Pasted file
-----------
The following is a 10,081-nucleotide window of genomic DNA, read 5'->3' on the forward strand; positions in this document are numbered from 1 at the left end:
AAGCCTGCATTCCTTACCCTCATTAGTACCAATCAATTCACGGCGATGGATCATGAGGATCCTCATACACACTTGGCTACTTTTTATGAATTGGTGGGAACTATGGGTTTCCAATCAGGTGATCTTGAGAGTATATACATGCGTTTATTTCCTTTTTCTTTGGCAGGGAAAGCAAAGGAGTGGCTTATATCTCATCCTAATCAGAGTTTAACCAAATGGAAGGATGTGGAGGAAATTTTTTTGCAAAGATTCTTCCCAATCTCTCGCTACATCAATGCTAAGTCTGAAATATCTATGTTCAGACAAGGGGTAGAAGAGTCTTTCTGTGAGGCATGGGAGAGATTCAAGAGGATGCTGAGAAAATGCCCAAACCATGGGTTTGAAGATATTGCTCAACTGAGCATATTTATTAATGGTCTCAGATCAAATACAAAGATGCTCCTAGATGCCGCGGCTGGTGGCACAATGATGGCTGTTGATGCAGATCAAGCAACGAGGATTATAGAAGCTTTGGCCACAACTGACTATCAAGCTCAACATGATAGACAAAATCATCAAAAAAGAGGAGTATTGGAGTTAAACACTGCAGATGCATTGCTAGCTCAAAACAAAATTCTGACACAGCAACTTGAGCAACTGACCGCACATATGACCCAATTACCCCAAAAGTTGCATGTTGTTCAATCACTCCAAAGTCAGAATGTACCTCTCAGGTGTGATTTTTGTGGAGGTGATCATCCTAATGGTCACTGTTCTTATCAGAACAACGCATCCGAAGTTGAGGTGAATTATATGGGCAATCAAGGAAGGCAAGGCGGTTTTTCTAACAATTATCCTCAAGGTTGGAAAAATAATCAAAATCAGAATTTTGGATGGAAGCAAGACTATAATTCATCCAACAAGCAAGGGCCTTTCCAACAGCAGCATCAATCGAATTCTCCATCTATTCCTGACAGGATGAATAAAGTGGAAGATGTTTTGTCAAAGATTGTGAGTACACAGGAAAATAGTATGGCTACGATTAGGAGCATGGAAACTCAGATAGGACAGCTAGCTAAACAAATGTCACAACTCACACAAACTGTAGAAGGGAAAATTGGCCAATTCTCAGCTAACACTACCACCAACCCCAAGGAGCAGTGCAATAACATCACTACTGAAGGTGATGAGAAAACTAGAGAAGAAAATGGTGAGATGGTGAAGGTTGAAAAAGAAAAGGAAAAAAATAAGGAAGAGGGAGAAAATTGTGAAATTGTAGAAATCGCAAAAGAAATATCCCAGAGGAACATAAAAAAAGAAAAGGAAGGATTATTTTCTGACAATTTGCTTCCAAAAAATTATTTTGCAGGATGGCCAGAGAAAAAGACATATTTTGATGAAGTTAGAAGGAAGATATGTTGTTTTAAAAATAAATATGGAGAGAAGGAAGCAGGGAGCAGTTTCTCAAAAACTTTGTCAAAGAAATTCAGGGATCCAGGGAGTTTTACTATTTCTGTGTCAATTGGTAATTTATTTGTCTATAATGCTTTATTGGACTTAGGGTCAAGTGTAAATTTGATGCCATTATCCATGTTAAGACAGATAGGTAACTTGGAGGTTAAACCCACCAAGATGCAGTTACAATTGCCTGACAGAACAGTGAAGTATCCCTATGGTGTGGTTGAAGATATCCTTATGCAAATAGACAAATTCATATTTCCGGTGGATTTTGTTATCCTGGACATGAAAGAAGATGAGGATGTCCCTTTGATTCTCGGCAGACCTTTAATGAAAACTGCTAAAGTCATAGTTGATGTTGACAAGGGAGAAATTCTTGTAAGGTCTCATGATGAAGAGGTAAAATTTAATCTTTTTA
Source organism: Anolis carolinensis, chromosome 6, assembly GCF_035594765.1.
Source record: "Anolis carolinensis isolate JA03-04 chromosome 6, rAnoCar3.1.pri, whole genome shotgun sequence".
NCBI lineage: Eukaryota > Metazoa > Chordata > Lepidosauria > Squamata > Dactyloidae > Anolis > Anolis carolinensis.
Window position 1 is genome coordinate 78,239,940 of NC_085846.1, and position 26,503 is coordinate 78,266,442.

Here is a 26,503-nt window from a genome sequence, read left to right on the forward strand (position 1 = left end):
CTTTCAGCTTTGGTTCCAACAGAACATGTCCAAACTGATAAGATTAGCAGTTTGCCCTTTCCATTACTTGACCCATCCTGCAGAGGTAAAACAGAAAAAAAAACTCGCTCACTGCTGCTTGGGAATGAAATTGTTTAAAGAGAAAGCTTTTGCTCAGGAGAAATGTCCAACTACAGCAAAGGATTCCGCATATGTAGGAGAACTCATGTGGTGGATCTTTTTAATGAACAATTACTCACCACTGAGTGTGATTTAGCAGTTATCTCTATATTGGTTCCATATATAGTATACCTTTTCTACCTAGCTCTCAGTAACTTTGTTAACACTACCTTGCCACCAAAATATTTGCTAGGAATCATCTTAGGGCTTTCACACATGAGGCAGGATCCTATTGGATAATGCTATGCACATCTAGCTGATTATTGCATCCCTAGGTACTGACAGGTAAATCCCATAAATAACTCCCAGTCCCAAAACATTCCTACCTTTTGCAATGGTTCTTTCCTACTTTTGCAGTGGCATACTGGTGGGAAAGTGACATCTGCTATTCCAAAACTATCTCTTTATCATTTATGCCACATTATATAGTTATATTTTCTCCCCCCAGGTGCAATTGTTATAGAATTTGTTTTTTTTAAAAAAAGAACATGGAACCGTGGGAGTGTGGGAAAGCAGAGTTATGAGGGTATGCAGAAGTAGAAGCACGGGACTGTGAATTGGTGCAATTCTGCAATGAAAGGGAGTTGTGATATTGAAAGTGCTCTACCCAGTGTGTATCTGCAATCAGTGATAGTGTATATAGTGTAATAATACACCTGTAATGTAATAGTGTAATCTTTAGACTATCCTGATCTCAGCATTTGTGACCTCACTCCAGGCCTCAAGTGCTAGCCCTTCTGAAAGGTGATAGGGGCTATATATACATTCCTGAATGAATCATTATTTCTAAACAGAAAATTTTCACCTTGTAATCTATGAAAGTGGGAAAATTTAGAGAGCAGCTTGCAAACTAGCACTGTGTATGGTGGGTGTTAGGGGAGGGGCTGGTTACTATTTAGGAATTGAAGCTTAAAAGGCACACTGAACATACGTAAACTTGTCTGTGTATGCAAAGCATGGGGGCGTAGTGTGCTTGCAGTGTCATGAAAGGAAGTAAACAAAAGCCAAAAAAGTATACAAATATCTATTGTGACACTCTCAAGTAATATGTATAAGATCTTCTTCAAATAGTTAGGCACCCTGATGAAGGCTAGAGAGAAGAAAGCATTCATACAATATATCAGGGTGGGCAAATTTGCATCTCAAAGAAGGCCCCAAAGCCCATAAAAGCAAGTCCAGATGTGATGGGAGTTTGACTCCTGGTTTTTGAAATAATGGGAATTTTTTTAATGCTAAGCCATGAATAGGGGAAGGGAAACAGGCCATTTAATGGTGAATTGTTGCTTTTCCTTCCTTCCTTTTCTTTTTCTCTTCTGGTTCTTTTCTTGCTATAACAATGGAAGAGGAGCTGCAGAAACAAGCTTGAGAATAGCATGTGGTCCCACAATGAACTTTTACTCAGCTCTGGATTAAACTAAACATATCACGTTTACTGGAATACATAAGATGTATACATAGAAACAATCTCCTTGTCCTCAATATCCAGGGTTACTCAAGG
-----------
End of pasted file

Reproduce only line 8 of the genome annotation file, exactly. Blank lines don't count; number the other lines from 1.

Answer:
CTTTCAGCTTTGGTTCCAACAGAACATGTCCAAACTGATAAGATTAGCAGTTTGCCCTTTCCATTACTTGACCCATCCTGCAGAGGTAAAACAGAAAAAAAAACTCGCTCACTGCTGCTTGGGAATGAAATTGTTTAAAGAGAAAGCTTTTGCTCAGGAGAAATGTCCAACTACAGCAAAGGATTCCGCATATGTAGGAGAACTCATGTGGTGGATCTTTTTAATGAACAATTACTCACCACTGAGTGTGATTTAGCAGTTATCTCTATATTGGTTCCATATATAGTATACCTTTTCTACCTAGCTCTCAGTAACTTTGTTAACACTACCTTGCCACCAAAATATTTGCTAGGAATCATCTTAGGGCTTTCACACATGAGGCAGGATCCTATTGGATAATGCTATGCACATCTAGCTGATTATTGCATCCCTAGGTACTGACAGGTAAATCCCATAAATAACTCCCAGTCCCAAAACATTCCTACCTTTTGCAATGGTTCTTTCCTACTTTTGCAGTGGCATACTGGTGGGAAAGTGACATCTGCTATTCCAAAACTATCTCTTTATCATTTATGCCACATTATATAGTTATATTTTCTCCCCCCAGGTGCAATTGTTATAGAATTTGTTTTTTTTAAAAAAAGAACATGGAACCGTGGGAGTGTGGGAAAGCAGAGTTATGAGGGTATGCAGAAGTAGAAGCACGGGACTGTGAATTGGTGCAATTCTGCAATGAAAGGGAGTTGTGATATTGAAAGTGCTCTACCCAGTGTGTATCTGCAATCAGTGATAGTGTATATAGTGTAATAATACACCTGTAATGTAATAGTGTAATCTTTAGACTATCCTGATCTCAGCATTTGTGACCTCACTCCAGGCCTCAAGTGCTAGCCCTTCTGAAAGGTGATAGGGGCTATATATACATTCCTGAATGAATCATTATTTCTAAACAGAAAATTTTCACCTTGTAATCTATGAAAGTGGGAAAATTTAGAGAGCAGCTTGCAAACTAGCACTGTGTATGGTGGGTGTTAGGGGAGGGGCTGGTTACTATTTAGGAATTGAAGCTTAAAAGGCACACTGAACATACGTAAACTTGTCTGTGTATGCAAAGCATGGGGGCGTAGTGTGCTTGCAGTGTCATGAAAGGAAGTAAACAAAAGCCAAAAAAGTATACAAATATCTATTGTGACACTCTCAAGTAATATGTATAAGATCTTCTTCAAATAGTTAGGCACCCTGATGAAGGCTAGAGAGAAGAAAGCATTCATACAATATATCAGGGTGGGCAAATTTGCATCTCAAAGAAGGCCCCAAAGCCCATAAAAGCAAGTCCAGATGTGATGGGAGTTTGACTCCTGGTTTTTGAAATAATGGGAATTTTTTTAATGCTAAGCCATGAATAGGGGAAGGGAAACAGGCCATTTAATGGTGAATTGTTGCTTTTCCTTCCTTCCTTTTCTTTTTCTCTTCTGGTTCTTTTCTTGCTATAACAATGGAAGAGGAGCTGCAGAAACAAGCTTGAGAATAGCATGTGGTCCCACAATGAACTTTTACTCAGCTCTGGATTAAACTAAACATATCACGTTTACTGGAATACATAAGATGTATACATAGAAACAATCTCCTTGTCCTCAATATCCAGGGTTACTCAAGG